February 18, 2005 |
Iwan Skoczylas, 93, of Spring Garden, a leader in the Ukrainian community, died Sunday at home. For more than 20 years, until he was 90, Mr. Skoczylas assisted in the chancery of the Ukrainian Catholic Church in Philadelphia and was editor of Shliakh, a Ukrainian Catholic weekly. He had been active with the Ukrainian National Association and with Plast, the Ukrainian scouting association and administered Plast scout camps for youth in New York State. His daughter Elehie said her father visited Ukraine after it became independent and closely followed the recent election.
September 21, 1990 |
While the world is focusing on the economic collapse of the Soviet Union, an even more stunning, but less visible implosion is going on: The union itself is coming apart. At an ever-increasing pace, the glue that holds the 15 Soviet republics together is cracking. Led by the biggest republic, Russia, more than two- thirds of the republics have declared that their laws supersede Soviet laws, and their newly elected parliaments increasingly ignore commands from the central government in Moscow.
April 25, 1990 |
The president of Lithuania yesterday accused the Bush administration of selling out his republic by refusing to impose sanctions against the Soviet Union for its crackdown against the Lithuanian independence movement. "We were afraid that America might sell us out. Let the people decide whether this has already happened," Lithuanian President Vytautas Landsbergis said in a statement issued by the Lithuanian parliament's information office. Landsbergis also described the U.S. decision not to act against the Soviets as a political "Munich.
September 23, 1988 |
The Flyers got their first look at the 1988-89 New Jersey Devils last night, and they should have been happy that there was no sign of Soviet defenseman Vyacheslav Fetisov. The Devils, who own the rights to Fetisov, one of the world's premier defensemen, thought that they had worked out a deal to have him in their uniform this season. But he wasn't around last night as the Devils shut out the Flyers, 3-0, in an exhibition game at the Richmond Coliseum. And it doesn't appear that he will be joining the Devils any time soon.
November 16, 1989 |
Adm. William J. Crowe, the just-retired chairman of the Joint Chiefs of Staff, said yesterday that he believed the direct Soviet military threat to Western Europe was in the process of disappearing. In a speech to the World Affairs Council of Philadelphia, Crowe predicted that Soviet President Mikhail S. Gorbachev would make good on his promises to cut the size of the Soviet army and would put much of its offensive conventional weaponry - such as tanks and heavy artillery - into mothballs.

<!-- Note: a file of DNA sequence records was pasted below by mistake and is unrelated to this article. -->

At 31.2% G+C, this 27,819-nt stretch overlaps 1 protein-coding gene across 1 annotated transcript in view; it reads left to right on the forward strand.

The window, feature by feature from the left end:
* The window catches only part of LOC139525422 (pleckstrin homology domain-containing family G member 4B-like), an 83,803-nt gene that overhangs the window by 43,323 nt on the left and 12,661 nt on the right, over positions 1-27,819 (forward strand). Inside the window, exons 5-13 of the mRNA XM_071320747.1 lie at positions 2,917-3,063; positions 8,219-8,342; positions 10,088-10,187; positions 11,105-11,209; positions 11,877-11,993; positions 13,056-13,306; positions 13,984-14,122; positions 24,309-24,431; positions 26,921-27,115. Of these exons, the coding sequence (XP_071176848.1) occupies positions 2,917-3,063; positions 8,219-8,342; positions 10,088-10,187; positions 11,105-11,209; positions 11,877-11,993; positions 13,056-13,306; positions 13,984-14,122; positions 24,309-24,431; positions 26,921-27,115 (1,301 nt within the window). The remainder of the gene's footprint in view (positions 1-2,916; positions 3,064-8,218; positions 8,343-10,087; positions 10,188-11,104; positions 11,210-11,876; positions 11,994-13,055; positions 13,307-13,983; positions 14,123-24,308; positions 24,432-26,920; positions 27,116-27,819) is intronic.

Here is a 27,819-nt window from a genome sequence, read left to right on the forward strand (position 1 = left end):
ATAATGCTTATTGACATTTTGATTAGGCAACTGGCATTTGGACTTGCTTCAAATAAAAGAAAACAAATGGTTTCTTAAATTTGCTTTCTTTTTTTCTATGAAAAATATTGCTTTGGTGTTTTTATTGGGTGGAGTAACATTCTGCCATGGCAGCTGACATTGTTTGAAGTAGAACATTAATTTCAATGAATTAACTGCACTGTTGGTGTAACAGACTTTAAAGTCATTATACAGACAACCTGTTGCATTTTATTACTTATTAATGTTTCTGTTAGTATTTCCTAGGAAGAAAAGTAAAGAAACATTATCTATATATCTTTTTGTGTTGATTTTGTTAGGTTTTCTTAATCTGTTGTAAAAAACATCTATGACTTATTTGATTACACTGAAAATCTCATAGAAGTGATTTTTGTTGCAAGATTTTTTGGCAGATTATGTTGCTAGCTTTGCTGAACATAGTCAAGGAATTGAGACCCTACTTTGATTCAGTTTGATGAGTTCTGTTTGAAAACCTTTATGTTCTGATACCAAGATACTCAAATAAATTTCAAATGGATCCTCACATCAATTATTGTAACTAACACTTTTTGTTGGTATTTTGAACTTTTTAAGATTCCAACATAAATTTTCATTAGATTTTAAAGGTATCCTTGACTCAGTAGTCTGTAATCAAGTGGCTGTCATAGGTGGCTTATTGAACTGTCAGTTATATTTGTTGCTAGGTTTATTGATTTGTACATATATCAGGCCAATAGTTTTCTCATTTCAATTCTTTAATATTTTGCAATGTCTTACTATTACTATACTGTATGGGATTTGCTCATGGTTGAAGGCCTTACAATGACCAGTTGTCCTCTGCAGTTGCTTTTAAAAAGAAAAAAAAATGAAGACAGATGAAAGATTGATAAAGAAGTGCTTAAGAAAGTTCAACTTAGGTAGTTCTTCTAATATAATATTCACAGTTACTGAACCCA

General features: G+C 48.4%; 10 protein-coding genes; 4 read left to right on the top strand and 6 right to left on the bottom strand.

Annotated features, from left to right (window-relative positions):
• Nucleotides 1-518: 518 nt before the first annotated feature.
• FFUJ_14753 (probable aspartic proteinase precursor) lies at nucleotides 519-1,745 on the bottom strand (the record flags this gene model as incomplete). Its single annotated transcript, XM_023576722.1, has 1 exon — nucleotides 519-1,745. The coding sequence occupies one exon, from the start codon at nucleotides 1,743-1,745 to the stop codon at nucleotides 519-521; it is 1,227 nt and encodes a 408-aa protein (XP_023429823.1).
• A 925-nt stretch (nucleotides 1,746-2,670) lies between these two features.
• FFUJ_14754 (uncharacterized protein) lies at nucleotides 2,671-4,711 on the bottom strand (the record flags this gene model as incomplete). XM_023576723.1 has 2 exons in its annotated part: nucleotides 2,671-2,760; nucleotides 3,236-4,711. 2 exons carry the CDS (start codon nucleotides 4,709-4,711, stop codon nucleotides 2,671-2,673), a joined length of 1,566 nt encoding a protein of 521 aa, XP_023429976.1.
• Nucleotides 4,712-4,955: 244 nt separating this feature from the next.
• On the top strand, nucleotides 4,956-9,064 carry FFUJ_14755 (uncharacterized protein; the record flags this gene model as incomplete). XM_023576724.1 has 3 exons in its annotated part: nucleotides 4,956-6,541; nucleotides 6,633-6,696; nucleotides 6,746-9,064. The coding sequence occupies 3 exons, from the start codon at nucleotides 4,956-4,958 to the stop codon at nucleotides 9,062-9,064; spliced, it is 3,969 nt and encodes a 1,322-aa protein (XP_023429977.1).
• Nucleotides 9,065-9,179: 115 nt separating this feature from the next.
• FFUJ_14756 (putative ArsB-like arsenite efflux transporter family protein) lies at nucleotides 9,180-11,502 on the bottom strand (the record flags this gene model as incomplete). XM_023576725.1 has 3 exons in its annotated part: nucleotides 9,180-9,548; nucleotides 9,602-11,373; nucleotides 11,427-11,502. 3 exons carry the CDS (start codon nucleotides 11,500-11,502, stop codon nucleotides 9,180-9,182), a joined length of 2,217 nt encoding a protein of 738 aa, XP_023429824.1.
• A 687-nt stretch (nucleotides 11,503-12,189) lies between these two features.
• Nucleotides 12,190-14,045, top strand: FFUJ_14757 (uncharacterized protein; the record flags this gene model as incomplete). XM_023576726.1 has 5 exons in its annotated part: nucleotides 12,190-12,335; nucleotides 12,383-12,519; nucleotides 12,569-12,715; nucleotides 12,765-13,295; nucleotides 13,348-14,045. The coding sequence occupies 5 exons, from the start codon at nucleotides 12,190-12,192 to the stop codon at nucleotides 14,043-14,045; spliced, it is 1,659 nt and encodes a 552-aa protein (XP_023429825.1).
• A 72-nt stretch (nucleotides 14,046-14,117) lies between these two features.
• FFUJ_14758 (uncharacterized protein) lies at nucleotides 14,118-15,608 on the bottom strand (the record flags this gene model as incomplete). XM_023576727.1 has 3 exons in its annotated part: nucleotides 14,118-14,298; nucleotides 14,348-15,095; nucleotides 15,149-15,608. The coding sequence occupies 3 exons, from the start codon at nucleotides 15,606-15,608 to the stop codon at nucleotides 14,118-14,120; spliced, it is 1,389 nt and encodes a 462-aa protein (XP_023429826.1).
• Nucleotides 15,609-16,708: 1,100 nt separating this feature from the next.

May 19, 1994 |
Evgeni Reznik's parents and only sibling, a younger brother, were allowed to leave Odessa, in Ukraine, and come as refugees to live in Philadelphia several years ago. But Reznik, his wife and now 6-year-old son had to stay behind. The problem was that Reznik, while a draftee in the Soviet army, had killed a corporal who, according to Reznik's attorney, Lawrence H. Rudnick, had mistreated and raped Reznik because he was Jewish. Reznik, 36, was convicted in 1977 of a charge equivalent to manslaughter.
December 15, 1991 |
For two months this fall, the Northern Fleet of the Soviet navy - about 50,000 sailors and the crews of 36 nuclear-armed submarines - never got paid. "Somebody finally got a planeload of cash up there, so nothing major happened," said Sergei Zamascikov, a former senior lieutenant in the Soviet army. The Soviet military, 3.7 million-strong, is the last great power of a dying nation. It was a proud and privileged elite, parading its might every May Day in Red Square. Now its conscripts are ill-housed and ill-fed.
March 28, 1990 |
Soviet Embassy officials here yesterday defended their government's actions in Lithuania, saying Moscow was seeking a peaceful solution and was not trying to prevent eventual Lithuanian self-determination. But even as Soviet spokesman Sergei Chetverikov spoke, about 100 pro- Lithuanian demonstrators outside the embassy chanted, "Red Tanks, Go Home" and "No Trade With Bullies. " Meanwhile, the White House shied away from criticism of Soviet actions in seizing a group of Lithuanian "deserters" from the Soviet army.
November 2, 1990 |
While America's attention has been fixated on what to do about the Persian Gulf, the Soviet Union has been falling apart. During the last three months, even as the Bush administration has been carefully coordinating gulf policy with Moscow, the cracks in Mikhail Gorbachev's empire have been widening toward the breaking point. What makes the situation so ironic is that relations between Moscow and Washington have never been so good. The Soviets, eager to become a part of the Western economic community, have backed U.S. policy in the gulf.
August 23, 1991 |
General manager Russ Farwell said yesterday that he should know by early next week whether a Soviet left winger, Andrei Lomakin, is likely to join the Flyers this season. Lomakin, 27, is a 5-foot-10, 176-pound veteran of Dynamo Moscow, one of the elite teams in the Soviet Union. Lomakin, a five-year veteran, scored 16 goals and had 17 assists in 45 games for Dynamo last season. He was chosen by the Flyers in the seventh round of June's NHL entry draft, and is playing in exhibition games for the Soviet team that will take part in the Canada Cup tournament.